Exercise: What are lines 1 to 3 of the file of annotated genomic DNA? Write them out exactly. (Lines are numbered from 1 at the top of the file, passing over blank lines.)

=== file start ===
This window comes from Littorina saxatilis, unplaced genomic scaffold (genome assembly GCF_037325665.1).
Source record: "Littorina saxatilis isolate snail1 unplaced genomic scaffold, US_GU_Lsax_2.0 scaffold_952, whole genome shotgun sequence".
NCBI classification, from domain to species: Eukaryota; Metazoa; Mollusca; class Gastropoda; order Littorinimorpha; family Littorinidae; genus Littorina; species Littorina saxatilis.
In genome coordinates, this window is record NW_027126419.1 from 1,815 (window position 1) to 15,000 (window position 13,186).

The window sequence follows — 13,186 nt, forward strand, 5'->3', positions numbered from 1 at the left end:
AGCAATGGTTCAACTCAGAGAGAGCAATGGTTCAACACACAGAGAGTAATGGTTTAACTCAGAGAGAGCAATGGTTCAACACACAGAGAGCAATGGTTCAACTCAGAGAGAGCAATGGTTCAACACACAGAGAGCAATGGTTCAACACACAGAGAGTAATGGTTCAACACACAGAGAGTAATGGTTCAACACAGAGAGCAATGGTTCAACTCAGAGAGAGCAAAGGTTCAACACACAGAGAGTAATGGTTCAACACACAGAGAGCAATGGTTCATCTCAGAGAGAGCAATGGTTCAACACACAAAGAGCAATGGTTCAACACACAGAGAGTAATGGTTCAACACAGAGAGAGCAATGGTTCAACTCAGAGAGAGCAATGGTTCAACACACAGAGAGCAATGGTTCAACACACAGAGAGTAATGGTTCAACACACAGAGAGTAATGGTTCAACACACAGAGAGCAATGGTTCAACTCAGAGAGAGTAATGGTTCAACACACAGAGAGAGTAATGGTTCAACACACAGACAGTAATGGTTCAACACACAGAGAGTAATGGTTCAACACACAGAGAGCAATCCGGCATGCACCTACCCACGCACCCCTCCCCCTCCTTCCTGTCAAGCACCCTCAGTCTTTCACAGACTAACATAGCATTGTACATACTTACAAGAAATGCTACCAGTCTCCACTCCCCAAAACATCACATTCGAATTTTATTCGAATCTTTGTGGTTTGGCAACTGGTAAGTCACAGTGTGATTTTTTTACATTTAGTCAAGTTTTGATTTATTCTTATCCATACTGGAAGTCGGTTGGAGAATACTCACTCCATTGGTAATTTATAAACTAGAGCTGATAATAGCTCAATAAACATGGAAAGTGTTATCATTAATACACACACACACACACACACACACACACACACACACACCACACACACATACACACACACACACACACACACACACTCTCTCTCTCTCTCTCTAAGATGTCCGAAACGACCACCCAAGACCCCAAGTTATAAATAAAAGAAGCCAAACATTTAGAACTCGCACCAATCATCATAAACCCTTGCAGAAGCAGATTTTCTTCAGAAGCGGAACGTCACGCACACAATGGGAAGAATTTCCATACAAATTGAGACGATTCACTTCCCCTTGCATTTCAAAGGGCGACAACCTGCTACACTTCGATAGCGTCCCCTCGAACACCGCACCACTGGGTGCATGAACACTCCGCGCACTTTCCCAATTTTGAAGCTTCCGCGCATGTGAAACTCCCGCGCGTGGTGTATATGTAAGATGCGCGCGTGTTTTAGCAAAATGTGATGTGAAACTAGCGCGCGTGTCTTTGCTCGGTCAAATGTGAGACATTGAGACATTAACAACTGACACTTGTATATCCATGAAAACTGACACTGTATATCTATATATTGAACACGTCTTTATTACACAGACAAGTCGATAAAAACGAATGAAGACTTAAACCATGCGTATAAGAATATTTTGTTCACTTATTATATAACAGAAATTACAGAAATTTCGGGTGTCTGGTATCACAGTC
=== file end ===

This window comes from Littorina saxatilis, unplaced genomic scaffold (genome assembly GCF_037325665.1).
Source record: "Littorina saxatilis isolate snail1 unplaced genomic scaffold, US_GU_Lsax_2.0 scaffold_952, whole genome shotgun sequence".
NCBI classification, from domain to species: Eukaryota; Metazoa; Mollusca; class Gastropoda; order Littorinimorpha; family Littorinidae; genus Littorina; species Littorina saxatilis.